TIFF Day 8: A lighter approach

As the festival winds itself down, I’m weaning myself off of movies gradually — four today, three tomorrow and two on Saturday to round it all off. And after a week’s worth of challenging, unconventional and occasionally frustrating picks, I figured it was time to go a little more straightforward. Hence, a Drew Barrymore-directed comedy, a musical about vampires, and some martial arts action. And the night was capped off with a live performance by Deerhoof at Yonge-Dundas square (basically the equivalent of Olympic Plaza), which was a bizarre but thoroughly rad venue to see the band.

Whip It (dir. Drew Barrymore)

Roller Derby hasn’t crossed into the mainstream quite yet(though it’s been on Fast Forward’s cover, for what it’s worth), but Drew Barrymore’s directorial debut aims to change that. Ellen Page stars as a 17-year-old living in a small town outside Austin, Texas, who dreams of a more stimulating life than beauty pageants and high school football can provide. Lying about her age, she joins a Roller Derby team in Austin, catching the eye of a young indie rocker in doing so. As to whether lying about her age comes back to bite her, and whether she’ll be forced to choose between the sport she loves and the pageants her mom wants her to be a part of, well, conventions are conventions.

Barrymore doesn’t push any boundaries, but she clearly knows enough about moviemaking to put together a competent comedy. Page is great, as usual, especially since she’s not saddled with absurd dialogue. Her and best friend Alia Shawkat strike a good rhythm together, and are perfectly believable as a couple of teens smart enough to want to get the hell out of town. But the action on the roller derby ring is never as frenzied as it should be, and the movie’s standard Bad News Bears story arc puts too much pressure on the actors to carry it — and as good as Page and Shawkat are, the supporting cast isn’t always up for it.

Still, the goodwill they generate (and a great performance from Marcia Gay Harden as Page’s mom) are enough to make Whip It a winner.

Suck (dir. Rob Stefaniuk)

In his first feature, Phil the Alien, Rob Stefaniuk played a naive alien who becomes a rock star and eventually a messiah figure (shades of Ziggy Stardust, for sure). In Suck, he plays an aspiring rock star whose band gets a boost in profile when its bass player becomes an honest-to-God vampire. Clearly, Stefaniuk likes his rock mythology.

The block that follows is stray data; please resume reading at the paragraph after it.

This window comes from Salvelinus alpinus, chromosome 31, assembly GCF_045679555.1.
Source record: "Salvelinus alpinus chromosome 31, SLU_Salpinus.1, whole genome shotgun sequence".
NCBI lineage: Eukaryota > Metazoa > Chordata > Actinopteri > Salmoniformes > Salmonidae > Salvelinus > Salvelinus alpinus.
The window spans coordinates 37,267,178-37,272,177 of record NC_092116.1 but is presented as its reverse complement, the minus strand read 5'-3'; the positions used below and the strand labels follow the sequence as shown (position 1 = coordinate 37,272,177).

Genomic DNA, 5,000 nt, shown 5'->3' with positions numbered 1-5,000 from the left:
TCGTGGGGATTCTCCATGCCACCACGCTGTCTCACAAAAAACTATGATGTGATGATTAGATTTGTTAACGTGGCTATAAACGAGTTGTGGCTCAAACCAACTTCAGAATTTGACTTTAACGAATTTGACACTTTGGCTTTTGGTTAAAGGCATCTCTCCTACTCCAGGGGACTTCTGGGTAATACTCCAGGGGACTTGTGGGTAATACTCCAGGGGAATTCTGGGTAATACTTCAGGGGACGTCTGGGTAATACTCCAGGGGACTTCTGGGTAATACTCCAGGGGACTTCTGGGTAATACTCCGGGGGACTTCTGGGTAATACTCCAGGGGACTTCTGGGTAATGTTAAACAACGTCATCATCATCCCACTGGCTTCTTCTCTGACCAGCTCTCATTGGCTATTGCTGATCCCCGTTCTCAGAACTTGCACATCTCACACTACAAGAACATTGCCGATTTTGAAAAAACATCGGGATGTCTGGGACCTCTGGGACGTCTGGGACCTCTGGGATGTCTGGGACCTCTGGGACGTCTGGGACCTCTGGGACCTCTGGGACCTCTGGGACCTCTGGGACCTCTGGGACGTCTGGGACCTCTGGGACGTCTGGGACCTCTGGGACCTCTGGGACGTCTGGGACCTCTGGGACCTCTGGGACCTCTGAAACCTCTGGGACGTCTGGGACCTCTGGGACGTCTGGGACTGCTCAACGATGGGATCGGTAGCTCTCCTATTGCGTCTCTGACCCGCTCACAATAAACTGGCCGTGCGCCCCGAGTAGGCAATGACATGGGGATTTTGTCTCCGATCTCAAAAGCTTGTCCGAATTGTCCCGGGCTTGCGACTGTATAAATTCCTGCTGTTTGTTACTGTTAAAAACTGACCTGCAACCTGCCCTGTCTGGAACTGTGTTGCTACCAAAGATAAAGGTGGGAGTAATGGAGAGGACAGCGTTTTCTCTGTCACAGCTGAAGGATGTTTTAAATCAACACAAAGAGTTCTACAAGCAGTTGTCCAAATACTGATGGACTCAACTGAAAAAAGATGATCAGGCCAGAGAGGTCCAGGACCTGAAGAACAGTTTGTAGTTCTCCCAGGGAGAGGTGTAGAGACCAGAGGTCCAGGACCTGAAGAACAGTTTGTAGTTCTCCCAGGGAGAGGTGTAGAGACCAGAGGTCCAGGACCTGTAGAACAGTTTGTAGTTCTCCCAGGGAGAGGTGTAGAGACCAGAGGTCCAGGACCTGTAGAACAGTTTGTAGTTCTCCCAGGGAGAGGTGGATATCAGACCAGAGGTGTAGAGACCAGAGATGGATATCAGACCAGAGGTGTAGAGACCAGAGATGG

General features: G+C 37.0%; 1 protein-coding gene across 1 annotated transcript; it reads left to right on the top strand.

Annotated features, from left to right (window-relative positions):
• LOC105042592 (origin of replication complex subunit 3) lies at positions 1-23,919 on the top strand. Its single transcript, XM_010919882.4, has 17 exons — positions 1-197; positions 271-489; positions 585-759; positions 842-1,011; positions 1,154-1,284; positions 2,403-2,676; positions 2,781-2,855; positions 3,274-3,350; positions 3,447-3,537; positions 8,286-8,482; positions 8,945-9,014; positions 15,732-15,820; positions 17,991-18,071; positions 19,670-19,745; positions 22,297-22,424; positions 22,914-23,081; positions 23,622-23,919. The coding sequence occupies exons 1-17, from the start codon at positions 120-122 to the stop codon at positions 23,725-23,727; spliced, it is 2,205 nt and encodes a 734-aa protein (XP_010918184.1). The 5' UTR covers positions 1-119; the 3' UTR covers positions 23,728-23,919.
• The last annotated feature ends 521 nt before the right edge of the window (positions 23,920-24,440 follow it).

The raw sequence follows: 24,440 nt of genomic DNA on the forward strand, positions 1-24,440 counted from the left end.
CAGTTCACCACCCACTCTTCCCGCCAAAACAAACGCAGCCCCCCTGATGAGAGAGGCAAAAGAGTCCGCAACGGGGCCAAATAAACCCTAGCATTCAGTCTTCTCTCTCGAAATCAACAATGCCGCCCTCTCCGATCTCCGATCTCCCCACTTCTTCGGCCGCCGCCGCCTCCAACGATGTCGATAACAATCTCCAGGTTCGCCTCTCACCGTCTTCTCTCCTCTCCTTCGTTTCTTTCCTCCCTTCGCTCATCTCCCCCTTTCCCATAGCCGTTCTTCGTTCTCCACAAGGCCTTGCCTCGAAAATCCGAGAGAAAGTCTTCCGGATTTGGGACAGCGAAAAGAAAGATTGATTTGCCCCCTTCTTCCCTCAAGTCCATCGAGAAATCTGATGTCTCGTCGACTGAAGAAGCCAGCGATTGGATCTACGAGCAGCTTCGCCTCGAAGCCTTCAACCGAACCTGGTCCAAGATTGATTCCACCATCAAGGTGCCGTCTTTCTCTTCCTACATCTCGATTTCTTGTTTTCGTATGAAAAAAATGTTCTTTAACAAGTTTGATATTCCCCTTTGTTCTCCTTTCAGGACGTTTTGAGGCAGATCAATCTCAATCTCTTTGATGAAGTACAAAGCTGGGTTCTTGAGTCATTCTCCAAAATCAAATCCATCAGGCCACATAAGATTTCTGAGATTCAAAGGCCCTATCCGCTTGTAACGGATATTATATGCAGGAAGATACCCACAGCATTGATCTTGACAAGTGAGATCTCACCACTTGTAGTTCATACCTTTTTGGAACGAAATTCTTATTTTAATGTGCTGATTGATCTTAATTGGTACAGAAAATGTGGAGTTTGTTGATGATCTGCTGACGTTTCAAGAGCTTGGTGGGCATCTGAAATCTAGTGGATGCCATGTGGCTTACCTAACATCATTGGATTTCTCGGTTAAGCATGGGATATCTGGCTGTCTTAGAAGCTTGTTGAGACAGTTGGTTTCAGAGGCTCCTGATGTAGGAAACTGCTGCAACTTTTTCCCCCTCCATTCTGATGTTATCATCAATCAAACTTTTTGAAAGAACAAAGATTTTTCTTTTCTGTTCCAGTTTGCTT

That love bleeds into every aspect of the film, from shots that (sometimes ham-fistedly) imitate famous album covers to cameos from Alice Cooper, Henry Rollins, and, most entertainingly, Moby as a steak-loving heavy metal frontman.

The trouble is, for a musical, the songs all feel pretty inessential. They don’t advance the plot, they don’t mesh well with the rest of the movie’s esthetic, and worst of all, they’re just not all that good. Though the film’s already tight at 90 minutes, it’d probably benefit from a further pruning — keep the comedy, ditch the tunes and you have a potential cult hit on your hands.

Ondine (dir. Neil Jordan)

Fisherman Colin Farrell gets more than he expects when his drag net picks up a woman. Farrell’s daughter, a brainy, precocious elementary school student with kidney problems, suspects that the woman is a selkie, a seal that can take on human form to marry a land-man. That may or may not be true, but regardless, she has a hidden past that will interfere with her burgeoning relationship with Farrell and his daughter.

It’s a straightforward feature from director Neil Jordan, who’s known for edgier fare like The Crying Game and Breakfast on Pluto, but he handles it swimmingly, leaving enough time for relationships to develop naturally before getting too deep into the plot. Farrell’s performance isn’t as memorable as in last year’s In Bruges, but he’s soulful enough when he needs to be and funny enough when he can. It’s another low-key winner in a fest where the better films have largely been the more unassuming ones.

Ong Bak 2: The Beginning (dirs. Tony Jaa and Panna Rittikrai)

It might be blasphemy in some circles, but I far preferred The Protector to the original Ong Bak. It didn’t even pretend to have a plot, just a never-ending stream of action scenes with extreme sports ninjas, gratuitous limb-snapping and one incredibly impressive single-take scene in a restaurant.

With Ong Bak 2, Jaa returns to the realm of plot, this time trying to capture the grandeur of a historical epic, plus lots of punching. Not surprisingly, the action is far more entertaining than the bits in between. The fight choreography is incredible, with battles stretching almost to the point of absurdity and a ceaseless variety of weapons. Jaa doesn’t use the environment to his advantage the way he did in past films, but he more than makes up for it with his mastery of the various swords and other weapons he uses throughout — and if you really want that Jackie Chan-style choreography, there’s a great fight that takes place on and around an elephant.

More than any of his other films, though, Ong Bak 2 is best suited to the home theatre, where you can skip past all the nonsense about an exiled prince and the band of bandits that takes him in. Less talking, more punching.

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